We children of the ‘80s grew up with Prince as a role model of multidimensional naughtiness whose influence seeped into our adult lives. He unlocked taboo subjects, and taught me that it wasn’t just ok, but necessary, to unleash my messy emotions and my voice, to think about sex and to allow my limbs on and off stage to let loose, no matter my size or shape. Through 39 studio albums and decades of touring, he never lost that confident passion and swagger.
When I recorded last year at Copenhagen, Denmark’s Medley Studios, where he recorded in 1988, life somehow felt full circle, decades after that wailing “Lady Cab Driver” cassette cover. A place he stood, performed, exhaled. A chart detailing his recording schedule hangs on the studio’s wall.
I only saw him play live briefly, in my 20s, and both times as a journalist. First, at an Emmy after-party in 2006, he flung out big hits like “Let’s Go Crazy.” I screamed, shimmied and closed my eyes, remembering being a kid again. At a late-night Oscar after-party in 2009 he walked on stage at 1:45 a.m. twirling a cane, wearing dark black sunglasses, and launched into “Purple Rain” and a stream of covers, including the Beatles’ “Come Together,” his guitar noodling rivaling Jimi Hendrix. He was a 5’2” whirling soul of melody, his black pants molded to his ass, his skin ageless.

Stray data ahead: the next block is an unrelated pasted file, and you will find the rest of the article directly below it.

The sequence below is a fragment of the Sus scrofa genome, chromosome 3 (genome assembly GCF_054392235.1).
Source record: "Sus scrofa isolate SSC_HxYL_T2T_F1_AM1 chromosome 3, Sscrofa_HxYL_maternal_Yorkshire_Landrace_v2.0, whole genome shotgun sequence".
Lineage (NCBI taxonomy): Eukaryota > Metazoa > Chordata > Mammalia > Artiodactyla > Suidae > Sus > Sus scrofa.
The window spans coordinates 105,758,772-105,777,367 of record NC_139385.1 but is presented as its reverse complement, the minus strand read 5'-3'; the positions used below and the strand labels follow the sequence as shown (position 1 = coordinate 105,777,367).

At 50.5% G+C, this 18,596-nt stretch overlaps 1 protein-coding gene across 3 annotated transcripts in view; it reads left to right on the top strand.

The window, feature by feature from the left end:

Even in those short moments, he commanded the stage, unrelenting, joyful, full of life, steeped in a natural sensuality, completely free. The one time I met him, at the Golden Globe Awards, in 2007, I almost crashed into him. I was entering, and he was leaving. Petite, dressed in a mustard colored Nehru jacket, his black hair slicked back and up, he was my height. “Oh hello,” I said. “Hello,” he answered, his big eyes rimmed with liner, and then disappeared quickly into the night. My heart thumped loudly in my chest for minutes afterward. Tiny, quiet, he didn’t look like a stage-straddling titan. He – unbelievably – looked vulnerably human.
Earlier this year, the night David Bowie died – the day after I saw also 69-year-old Patti Smith perform her incredible album “Horses” for its 40th anniversary – I wrote a song for him, crying in bed and drenched in grief as a fan and musician. His otherworldly androgyny, his immortal songs, his Ziggy Stardust glitter and glam inspired me to pay homage, and I’ve been playing the song since with my band at shows. Music as tribute, catharsis, love.
Then Prince died, so soon. That night, weeping, shocked, I wrote a song for him, pouring my own and other people’s memories of his sheer, staggering talent, his boundary smashing performances, his deep, rooted-in-the-gut-heart-groin-sexuality, into words, to also perform.
Venue as bedroom. Audience as lover. Climax = song.
Solvej Schou is a Southern California based writer-reporter and musician whose national stories have been published in outlets including The Associated Press, The New York Times, Entertainment Weekly, Billboard and Los Angeles Times. Formerly an EW senior staff writer and AP staff writer, she has interviewed a range of directors, actresses and artists, including Halle Berry, Nicole Kidman, Alicia Vikander, Jane Campion, Xavier Dolan, Chrissie Hynde, Aretha Franklin and Patti Smith. She sings, stomps, sweats and plays a Fender Strat. Her music can be found at CD Baby, Amazon, and iTunes.